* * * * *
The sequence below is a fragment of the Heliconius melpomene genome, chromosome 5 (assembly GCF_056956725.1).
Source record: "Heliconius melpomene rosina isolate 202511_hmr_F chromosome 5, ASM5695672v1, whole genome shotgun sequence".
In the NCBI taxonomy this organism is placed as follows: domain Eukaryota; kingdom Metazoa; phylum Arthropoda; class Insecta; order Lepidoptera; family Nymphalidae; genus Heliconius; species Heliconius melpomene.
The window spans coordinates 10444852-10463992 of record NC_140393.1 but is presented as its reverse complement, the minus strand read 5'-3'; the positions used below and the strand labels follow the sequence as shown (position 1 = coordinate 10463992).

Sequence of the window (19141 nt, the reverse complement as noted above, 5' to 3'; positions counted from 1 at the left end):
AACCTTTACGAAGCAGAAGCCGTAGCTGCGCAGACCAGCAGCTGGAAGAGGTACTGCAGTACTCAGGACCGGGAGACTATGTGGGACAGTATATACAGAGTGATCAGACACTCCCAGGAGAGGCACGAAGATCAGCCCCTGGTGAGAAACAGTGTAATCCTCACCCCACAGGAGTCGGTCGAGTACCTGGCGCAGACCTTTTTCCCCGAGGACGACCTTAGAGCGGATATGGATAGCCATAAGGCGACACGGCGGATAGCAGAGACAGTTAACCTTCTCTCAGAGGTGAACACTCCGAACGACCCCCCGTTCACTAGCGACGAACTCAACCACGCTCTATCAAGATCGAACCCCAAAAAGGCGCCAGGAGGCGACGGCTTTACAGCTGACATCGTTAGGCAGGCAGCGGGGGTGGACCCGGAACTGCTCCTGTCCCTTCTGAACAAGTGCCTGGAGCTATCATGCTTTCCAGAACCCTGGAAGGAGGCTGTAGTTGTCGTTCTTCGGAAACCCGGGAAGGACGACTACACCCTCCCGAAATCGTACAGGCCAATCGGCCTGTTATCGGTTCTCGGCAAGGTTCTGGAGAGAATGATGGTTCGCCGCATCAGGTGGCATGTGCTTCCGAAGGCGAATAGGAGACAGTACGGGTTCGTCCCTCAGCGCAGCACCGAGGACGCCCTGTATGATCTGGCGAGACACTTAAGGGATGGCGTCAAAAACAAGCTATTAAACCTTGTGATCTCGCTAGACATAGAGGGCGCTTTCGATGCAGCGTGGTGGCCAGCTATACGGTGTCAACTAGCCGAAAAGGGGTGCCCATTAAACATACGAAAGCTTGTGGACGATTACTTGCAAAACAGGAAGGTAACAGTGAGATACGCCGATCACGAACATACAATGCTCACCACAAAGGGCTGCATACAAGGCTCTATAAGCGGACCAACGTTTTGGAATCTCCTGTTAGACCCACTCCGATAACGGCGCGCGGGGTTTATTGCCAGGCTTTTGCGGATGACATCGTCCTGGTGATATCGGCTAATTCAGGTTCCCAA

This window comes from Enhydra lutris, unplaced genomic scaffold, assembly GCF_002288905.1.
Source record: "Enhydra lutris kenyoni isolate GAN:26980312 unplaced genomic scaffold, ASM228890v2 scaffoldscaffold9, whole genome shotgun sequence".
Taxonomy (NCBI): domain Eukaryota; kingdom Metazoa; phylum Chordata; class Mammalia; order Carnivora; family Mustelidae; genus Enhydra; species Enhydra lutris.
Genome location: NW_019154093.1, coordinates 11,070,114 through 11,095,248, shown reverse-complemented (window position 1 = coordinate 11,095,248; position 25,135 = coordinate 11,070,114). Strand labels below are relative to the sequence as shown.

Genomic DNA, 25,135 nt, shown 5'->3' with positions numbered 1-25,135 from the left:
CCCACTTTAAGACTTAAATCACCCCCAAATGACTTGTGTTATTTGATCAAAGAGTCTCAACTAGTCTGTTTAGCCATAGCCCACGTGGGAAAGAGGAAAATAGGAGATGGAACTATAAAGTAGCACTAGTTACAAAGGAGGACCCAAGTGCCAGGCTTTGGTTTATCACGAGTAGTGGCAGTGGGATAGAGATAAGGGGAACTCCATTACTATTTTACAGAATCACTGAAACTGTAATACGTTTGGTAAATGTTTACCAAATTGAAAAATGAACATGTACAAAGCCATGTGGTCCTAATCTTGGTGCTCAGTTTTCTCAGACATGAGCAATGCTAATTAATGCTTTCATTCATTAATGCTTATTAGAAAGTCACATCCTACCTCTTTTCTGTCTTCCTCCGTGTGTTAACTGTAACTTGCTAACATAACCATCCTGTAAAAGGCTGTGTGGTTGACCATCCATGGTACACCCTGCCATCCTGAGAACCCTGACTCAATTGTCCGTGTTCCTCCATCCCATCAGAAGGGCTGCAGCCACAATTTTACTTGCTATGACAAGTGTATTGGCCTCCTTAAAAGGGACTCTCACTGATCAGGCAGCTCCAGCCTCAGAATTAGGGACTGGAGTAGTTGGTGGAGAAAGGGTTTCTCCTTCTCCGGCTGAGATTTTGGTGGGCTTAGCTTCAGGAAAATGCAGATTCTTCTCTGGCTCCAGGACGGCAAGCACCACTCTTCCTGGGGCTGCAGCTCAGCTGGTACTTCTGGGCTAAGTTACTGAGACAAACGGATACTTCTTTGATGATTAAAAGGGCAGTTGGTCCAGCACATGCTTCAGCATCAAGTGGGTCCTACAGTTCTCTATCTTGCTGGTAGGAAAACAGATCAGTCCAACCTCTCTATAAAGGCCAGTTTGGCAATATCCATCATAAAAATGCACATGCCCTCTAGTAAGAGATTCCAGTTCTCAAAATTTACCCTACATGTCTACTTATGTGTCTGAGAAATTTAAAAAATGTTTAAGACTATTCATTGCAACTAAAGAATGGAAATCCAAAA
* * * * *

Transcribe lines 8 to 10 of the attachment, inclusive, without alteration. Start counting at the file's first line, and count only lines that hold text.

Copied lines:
Source record: "Enhydra lutris kenyoni isolate GAN:26980312 unplaced genomic scaffold, ASM228890v2 scaffoldscaffold9, whole genome shotgun sequence".
Taxonomy (NCBI): domain Eukaryota; kingdom Metazoa; phylum Chordata; class Mammalia; order Carnivora; family Mustelidae; genus Enhydra; species Enhydra lutris.
Genome location: NW_019154093.1, coordinates 11,070,114 through 11,095,248, shown reverse-complemented (window position 1 = coordinate 11,095,248; position 25,135 = coordinate 11,070,114). Strand labels below are relative to the sequence as shown.